The NASA/ESA Hubble Space Telescope has obtained a stunning new image of a newborn star.

On its Twitter, NASA released the Hubble image showing the "smoking gun of a newborn star," the Herbig-Haro objects numbered 7 to 11 (HH 7-11). Visible in blue in the top center of the photo, the five objects are located in a reflection nebula full of gas and dust called NGC 1333. The nebula is around 1,000 light-years away from us, according to NASA's website.

Herbig-Haro objects like HH 7–11, which are described as "bright patches of nebulosity near newborn stars," will not be around as long as most objects in the universe. These objects move away from the star from which they are born at a speed of up to 150,000 miles per hour (241,400 kph) until they eventually vanish into the cosmos in a few tens of thousands of years. 

HH 7-11 came from a star named SVS-13, and in the image, the five objects are traveling away from this star toward the upper left. At the moment, HH 7's distance from SVS-13 is around 20,000 times the distance between the Earth and the Sun.

Named after American astronomer George Herbig (1920–2013) and Guillermo Haro, Herbig-Haro objects are created when narrow jets of partially ionized gas ejected by a young star collide with nearby clouds of gas and dust at speeds of several hundred kilometers per second. The Herbig-Haro objects in the new Hubble image were also formed in the same way, after jets from newborn SVS-13 collided with the clouds surrounding it. The result of the collisions is five brilliant clumps of light within NGC 1333. 

Back in 2012, the Hubble also managed to capture another Herbig-Haro object, the HH 110. However, this particular HH object was unique from most others of its kind as it appears on its own rather than as a pair. 

In the image obtained by Hubble, the HH 110 appears as a geyser of hot gas streaking across the frame. The jets are not being blown through a pure vacuum, so when they slam into colder gas, they create shock fronts that resemble and move in a similar way to the bow waves that form in the front of a boat, according to NASA's website. These "bow shocks," which appear to glow due to very high temperatures, are a distinctive feature of HH objects.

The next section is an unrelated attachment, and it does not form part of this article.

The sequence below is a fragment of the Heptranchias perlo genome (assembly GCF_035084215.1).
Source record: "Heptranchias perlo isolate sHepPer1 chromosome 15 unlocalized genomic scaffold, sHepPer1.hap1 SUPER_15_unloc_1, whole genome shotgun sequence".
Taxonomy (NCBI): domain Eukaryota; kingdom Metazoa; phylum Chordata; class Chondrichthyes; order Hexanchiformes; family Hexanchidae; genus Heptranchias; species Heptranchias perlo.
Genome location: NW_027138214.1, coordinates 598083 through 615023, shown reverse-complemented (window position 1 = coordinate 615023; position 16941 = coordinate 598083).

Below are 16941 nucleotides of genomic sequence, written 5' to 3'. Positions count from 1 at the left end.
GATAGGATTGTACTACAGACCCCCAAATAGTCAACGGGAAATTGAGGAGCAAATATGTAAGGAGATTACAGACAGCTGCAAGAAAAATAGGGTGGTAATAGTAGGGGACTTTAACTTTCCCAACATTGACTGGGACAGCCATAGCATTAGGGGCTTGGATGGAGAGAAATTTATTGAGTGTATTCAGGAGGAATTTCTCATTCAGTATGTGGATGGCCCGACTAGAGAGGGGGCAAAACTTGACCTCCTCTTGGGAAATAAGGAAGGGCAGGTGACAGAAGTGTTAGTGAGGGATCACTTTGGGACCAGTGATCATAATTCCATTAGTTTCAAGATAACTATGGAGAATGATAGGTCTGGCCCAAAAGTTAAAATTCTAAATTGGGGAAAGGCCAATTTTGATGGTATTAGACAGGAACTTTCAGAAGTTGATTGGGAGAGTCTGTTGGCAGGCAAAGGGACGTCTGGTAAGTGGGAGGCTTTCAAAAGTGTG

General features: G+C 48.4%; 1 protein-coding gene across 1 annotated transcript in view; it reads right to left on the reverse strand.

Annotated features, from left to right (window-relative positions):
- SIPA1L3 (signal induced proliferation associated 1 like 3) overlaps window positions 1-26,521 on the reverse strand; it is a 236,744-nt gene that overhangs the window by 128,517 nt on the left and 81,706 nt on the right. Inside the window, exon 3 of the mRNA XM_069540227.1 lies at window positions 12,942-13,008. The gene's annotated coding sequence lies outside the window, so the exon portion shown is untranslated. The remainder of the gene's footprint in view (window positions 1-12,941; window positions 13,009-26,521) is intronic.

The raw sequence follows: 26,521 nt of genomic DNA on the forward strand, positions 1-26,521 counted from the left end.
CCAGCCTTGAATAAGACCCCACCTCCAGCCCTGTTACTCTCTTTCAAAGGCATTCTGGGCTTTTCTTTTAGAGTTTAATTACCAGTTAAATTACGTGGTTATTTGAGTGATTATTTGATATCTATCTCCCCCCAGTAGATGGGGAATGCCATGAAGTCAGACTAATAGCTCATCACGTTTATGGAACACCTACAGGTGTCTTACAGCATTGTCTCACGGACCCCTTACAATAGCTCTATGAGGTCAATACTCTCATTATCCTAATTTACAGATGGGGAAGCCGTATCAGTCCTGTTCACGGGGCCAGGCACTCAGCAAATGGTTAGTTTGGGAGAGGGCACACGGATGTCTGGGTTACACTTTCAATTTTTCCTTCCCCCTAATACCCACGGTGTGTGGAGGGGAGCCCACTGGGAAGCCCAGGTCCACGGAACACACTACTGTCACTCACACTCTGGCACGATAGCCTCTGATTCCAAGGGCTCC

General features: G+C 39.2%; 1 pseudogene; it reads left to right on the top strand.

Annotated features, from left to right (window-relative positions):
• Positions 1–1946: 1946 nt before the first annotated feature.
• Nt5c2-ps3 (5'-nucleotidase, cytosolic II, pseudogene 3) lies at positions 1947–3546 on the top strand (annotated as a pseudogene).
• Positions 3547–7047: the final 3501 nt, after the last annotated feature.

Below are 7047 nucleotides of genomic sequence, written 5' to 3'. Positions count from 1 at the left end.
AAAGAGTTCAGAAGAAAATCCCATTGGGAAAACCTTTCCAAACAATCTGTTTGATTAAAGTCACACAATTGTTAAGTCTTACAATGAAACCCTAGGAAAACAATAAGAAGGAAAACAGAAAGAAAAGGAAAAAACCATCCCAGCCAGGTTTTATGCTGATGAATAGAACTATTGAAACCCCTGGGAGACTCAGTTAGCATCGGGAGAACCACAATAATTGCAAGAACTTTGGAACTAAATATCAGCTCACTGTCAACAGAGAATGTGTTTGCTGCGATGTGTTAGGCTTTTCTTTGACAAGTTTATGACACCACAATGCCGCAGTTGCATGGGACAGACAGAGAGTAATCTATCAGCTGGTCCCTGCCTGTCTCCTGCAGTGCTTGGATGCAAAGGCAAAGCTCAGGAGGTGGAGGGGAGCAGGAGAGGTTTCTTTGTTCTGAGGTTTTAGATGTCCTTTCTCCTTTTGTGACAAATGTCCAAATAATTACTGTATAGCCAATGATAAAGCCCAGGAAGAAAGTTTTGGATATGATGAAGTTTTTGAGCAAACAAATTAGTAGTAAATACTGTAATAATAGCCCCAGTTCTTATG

The structure of HH 110 and other objects like it are significant as they act as a recording of the activity of the star that is the origin of the jet. The star can produce erratic outbursts when more matter is falling in, and these moments are recorded as brighter knots or blobs within the HH object, which travel along the jet over the years.

In the image released by Hubble, the streamer of gas is about half a light-year in length, since they are very large despite being very fast-moving. So from our perspective, the motion looks very slow even when measured over years.

Studying Herbig-Haro objects can help scientists learn more about star formation and the environment directly around newborn stars.

Hubble The NASA/ESA Hubble Space Telescope has captured the Herbig-Haro objects 7-11. Pictured: This Hubble space telescope image released January 4, 2001 shows the Hubble-X, a glowing gas cloud in one of the most active star-forming regions in galaxy NGC 6822. Photo: Getty Images/NASA/Newsmakers